Colorado State University has revised its campus speech codes after lobbying by student activists and the Foundation for Individual Rights in Education.
The Fort Collins Coloradoan newspaper reported that the Campus Libertarians began requesting change in the advertising, hate-incidents and peaceful-assembly policies in fall 2006. The Campus Libertarians, while campaigning for a marijuana-legalization amendment to the state’s constitution, were denied permission to hang posters in the residence halls to support their cause. At the time, “offensive language” and “references to alcoholic beverages or other drugs” were not allowed in advertisements placed in the residence halls.
Examination of other policies by Seth Anthony, former chairman of Campus Libertarians, and other student leaders showed that “expressions of hostility” were prohibited in the hate-incidents policy, and locations for peaceful assembly and demonstration were vaguely identified.
Anthony enlisted the help of FIRE in February, according to a press release from the organization.
FIRE is a nonprofit educational foundation that lobbies for “individual rights, due process, freedom of expression, academic freedom, and rights of conscience” at U.S. colleges and universities, according to its Web site.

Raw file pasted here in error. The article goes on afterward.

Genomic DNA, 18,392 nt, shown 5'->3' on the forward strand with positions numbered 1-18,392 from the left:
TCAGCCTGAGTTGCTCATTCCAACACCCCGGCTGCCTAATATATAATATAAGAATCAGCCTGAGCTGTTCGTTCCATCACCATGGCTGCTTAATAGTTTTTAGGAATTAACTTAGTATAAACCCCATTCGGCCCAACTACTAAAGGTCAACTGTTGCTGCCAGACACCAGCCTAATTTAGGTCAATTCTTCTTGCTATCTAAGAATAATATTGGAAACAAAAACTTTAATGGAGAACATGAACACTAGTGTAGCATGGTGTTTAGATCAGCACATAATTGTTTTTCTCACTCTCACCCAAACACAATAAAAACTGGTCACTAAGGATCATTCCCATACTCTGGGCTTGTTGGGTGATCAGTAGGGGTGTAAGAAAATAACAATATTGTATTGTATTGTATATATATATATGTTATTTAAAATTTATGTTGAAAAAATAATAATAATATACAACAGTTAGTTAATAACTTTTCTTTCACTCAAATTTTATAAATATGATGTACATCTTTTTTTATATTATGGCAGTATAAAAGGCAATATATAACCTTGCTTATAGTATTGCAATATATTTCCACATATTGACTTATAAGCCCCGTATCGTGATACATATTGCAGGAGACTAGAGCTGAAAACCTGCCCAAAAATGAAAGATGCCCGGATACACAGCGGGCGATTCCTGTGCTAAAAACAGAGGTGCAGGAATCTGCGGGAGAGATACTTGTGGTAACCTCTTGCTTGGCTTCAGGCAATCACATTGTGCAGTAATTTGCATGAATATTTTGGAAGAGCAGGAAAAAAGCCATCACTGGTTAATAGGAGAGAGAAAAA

FIRE wrote a letter to CSU President Larry Penley in March encouraging him to revise the policies in question. The letter was answered later that month by General Counsel Loretta Martinez. Martinez clarified that although one location, the Lory Student Center Plaza, was designated as the primary public-forum space, there were many other locations on campus that also could be used for assemblies. CSU added language to the peaceful-assembly policy to emphasize this fact.
Dell Rae Moellenberg, spokesperson for CSU, told the Coloradoan that administrators revised the policies because they “needed clarification.”
CSU also changed the advertising policy to prohibit only “obscene language” and “promotion of illegal behavior.” Under this policy, fliers supporting marijuana legalization would have been allowed. The hate-incidents policy was changed to restrict only actual harassment or abuse.
“CSU did the right thing: it listened to students, took note of the First Amendment, and revised its policies accordingly. It just goes to show how students really can have an impact on campus policy, especially with the support of an organization like FIRE,” Anthony said in a FIRE press release.
FIRE officials said they were pleased with the school’s responsiveness to their concerns.
“This is an exciting day for free speech at Colorado State. By making these changes, the administration has proven it is serious about protecting its students’ First Amendment rights, and we commend the university,” FIRE President Greg Lukianoff said.
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Colorado State University